5 Common Misconceptions About The Federal Minimum Wage In The US
Minimum wage has been a hotly contested topic since it was first introduced in Washington in 1912. It started as a state-by-state initiative — until the first federal minimum wage was instituted in 1933, at 25 cents per hour.
The federal minimum wage was quickly ruled unconstitutional until 1938, when Congress passed a law allowing for a federal minimum wage, again setting the minimum at 25 cents per hour.
That figure equated to just over $4 per hour in today's dollars. The minimum wage was originally meant to protect workers from being taken advantage of and to create a minimum standard, which no company could fall below.
As with most socioeconomic issues, though, it is easier to get elected if you hand out money, so the federal minimum wage has ballooned to $7.25 per hour, with many new “progressive” efforts aiming for above $10 per hour.
These minimum wage increases have been pushed forward in the name of fairness, since they are meant to help poor families enter the middle class, furthering many progressives' income-equality agenda.
However, the minimum wage arguments that are frequently thrown about contain much misinformation that is used to make minimum wage opponents look cruel and heartless.
As a states' rights advocate, I am perfectly fine with states choosing their own minimum wage, so long as the debate centers on facts, rather than fiction.
That being said, as 13 states plan to increase their minimum wage in 2014, there is no better time to debunk five of the most common minimum wage increase arguments used today.
All data within this post is from the US Bureau of Labor Statistics and is free for anyone to view and debate.
Myth #1: “Tons of families are affected by raising the minimum wage.”
How can you be against raising the minimum wage when poor workers are trying to satisfy their children's needs? The imagery in the argument is enough to paint opponents as heartless people who hate poor children; however, the argument is light on facts and heavy on inaccurate imagery.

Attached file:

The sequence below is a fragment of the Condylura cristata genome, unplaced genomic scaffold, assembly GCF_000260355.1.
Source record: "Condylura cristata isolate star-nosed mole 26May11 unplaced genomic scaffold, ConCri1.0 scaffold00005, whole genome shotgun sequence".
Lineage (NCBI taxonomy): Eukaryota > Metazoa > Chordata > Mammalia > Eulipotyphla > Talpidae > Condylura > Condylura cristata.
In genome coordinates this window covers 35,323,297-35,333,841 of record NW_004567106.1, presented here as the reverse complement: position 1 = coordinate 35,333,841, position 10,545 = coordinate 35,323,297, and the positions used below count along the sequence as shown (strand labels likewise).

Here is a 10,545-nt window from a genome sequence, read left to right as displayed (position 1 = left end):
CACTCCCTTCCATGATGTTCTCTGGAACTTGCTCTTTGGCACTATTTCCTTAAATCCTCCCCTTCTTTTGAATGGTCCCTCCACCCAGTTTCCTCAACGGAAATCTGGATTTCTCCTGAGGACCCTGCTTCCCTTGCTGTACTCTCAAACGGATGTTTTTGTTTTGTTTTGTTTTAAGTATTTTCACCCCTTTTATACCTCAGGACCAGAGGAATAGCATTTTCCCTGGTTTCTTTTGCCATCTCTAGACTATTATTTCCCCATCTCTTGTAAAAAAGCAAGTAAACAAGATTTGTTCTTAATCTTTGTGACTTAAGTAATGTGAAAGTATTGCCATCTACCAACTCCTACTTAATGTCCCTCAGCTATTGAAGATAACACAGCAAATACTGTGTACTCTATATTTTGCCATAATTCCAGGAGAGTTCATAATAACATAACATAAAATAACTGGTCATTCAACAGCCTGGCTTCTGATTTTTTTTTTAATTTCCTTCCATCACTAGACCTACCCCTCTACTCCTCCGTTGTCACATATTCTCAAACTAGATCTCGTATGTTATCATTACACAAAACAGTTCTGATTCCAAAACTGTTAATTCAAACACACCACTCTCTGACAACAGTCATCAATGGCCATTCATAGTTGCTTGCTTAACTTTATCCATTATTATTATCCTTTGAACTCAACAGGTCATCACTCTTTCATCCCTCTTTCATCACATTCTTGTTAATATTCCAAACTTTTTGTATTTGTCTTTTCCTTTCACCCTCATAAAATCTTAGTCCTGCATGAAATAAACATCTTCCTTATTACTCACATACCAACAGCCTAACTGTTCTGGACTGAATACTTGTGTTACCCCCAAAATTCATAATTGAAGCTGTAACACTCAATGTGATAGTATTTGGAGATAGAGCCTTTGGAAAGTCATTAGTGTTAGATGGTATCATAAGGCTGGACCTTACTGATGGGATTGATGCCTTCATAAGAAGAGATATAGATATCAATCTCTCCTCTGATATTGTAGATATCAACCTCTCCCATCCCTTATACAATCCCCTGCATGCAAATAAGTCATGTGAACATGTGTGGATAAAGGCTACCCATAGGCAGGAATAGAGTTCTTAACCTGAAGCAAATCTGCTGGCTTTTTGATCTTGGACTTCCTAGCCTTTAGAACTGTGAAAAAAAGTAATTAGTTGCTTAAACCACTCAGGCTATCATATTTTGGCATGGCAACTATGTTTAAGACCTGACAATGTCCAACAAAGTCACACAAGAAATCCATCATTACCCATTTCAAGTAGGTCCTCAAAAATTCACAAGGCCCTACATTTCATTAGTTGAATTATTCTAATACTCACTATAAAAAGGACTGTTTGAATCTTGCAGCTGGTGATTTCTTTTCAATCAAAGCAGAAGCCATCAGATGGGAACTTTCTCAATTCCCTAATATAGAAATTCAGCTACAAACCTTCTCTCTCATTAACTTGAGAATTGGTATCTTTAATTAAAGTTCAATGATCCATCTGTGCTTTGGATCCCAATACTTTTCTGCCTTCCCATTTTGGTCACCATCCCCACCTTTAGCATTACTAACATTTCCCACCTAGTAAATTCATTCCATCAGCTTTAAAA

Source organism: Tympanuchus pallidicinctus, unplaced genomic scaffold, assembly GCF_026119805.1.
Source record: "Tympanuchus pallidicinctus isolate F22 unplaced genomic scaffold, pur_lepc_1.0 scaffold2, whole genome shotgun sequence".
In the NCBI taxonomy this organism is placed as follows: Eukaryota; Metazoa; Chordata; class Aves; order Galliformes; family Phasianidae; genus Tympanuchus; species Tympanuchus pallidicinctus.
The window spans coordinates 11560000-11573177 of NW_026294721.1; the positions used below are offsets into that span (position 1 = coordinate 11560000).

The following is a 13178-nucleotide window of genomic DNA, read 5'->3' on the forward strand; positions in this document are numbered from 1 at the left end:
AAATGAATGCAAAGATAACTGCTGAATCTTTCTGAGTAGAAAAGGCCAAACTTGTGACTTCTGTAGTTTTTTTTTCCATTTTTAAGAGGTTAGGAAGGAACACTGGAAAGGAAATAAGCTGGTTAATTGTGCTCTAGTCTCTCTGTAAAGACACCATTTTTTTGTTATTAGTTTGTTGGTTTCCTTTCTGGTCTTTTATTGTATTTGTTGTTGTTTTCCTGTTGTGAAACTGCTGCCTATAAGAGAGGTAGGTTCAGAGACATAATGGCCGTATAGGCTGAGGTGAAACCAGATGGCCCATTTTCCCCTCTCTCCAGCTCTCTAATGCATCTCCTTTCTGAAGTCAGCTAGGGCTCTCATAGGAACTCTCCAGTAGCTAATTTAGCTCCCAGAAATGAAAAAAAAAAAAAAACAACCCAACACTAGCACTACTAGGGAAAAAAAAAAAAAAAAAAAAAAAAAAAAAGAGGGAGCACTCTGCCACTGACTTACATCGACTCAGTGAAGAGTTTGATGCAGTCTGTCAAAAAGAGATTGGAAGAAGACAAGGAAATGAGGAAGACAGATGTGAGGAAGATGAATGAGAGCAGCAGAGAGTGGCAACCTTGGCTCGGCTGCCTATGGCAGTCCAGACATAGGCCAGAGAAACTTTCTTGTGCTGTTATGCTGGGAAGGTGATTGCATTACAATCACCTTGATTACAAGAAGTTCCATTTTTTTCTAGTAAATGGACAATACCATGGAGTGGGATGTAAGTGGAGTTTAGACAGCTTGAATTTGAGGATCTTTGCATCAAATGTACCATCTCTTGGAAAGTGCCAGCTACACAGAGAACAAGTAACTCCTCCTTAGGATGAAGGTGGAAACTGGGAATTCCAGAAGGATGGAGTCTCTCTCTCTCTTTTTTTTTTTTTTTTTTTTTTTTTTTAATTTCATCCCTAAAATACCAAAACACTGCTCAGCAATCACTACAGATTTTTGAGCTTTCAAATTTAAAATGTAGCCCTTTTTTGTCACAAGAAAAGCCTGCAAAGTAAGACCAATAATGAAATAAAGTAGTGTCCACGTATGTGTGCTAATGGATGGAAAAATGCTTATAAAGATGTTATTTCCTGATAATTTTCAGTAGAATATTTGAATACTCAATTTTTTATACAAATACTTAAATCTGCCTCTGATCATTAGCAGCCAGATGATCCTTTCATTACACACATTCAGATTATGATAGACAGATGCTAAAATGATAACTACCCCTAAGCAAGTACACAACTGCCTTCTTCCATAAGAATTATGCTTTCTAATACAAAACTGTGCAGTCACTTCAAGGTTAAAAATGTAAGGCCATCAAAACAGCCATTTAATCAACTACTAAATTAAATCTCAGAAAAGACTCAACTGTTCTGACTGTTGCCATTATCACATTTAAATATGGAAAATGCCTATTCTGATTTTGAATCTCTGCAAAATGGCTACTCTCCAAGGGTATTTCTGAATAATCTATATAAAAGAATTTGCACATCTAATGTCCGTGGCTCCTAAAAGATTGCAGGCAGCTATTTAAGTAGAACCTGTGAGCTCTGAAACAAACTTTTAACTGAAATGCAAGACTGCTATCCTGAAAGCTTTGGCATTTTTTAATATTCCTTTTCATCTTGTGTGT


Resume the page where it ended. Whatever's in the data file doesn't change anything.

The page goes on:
Fact: Only 1 percent of hourly-wage workers in America are married people making minimum wage.
Myth #2: “Most minimum wage workers are working two jobs, tons of hours and can't make ends meet.”
This is another constant image. Progressives like to paint minimum wage workers as having multiple jobs and working a combined 70 hours per week just to feed their hungry children.
However, upon analyzing the actual data, it's easy to realize that this is just another false image, portrayed by minimum wage proponents who are trying to skew the argument in their own favor by painting their opponents as cruel, rich politicians who don't care about hard-working, poor people.
Fact: Only 2.6 percent of minimum wage workers are working more than 40 hours per week.
Myth #3: “Young workers make up a tiny part of total minimum wage workers.”
Once again, if you look at the data, it is clear that this is a nice sound bite for debates, but it's not true at all.
Fact: People younger than 24 make up more than 50 percent of all minimum wage workers
Myth #4: “Minorities are hurt more by low minimum wages than white people.”
The facts show that the minimum wage is colorblind, as politicians should be when discussing the issue.
Fact: White people make up 79 percent of hourly-rate employees and 78 percent of minimum wage employees. This indicates that they make up almost exactly their fair share of minimum wage workers.
Myth #5: “More than 3 million people make the minimum wage.”
This is another great talking point, since 3 million people sounds like a huge number and most people have no idea how many people live in the United States. When you look at the facts, you'll see that about one-half of 1 percent of the US population truly makes the federal minimum wage.
When compared with the costs incurred on the business community, that number is far more accurate than the 3 million people figure (which, of course, turns out to be false).
Fact: Only 1.6 million people actually make minimum wage; the rest make tips on top of their wage, but are included in the minimum wage numbers that many love to quote.
Regardless of your beliefs on whether the minimum wage hurts the US economy through the pain it inflicts on our businesses, shouldn't we at least have open, honest debates about it?
Please, do our country a favor and step in to counter misinformation when you hear it. Allowing people to form their own opinions (whatever they might be) with accurate facts will make our country a better place to be.
Photo Courtesy: Nick Laham/All Sport
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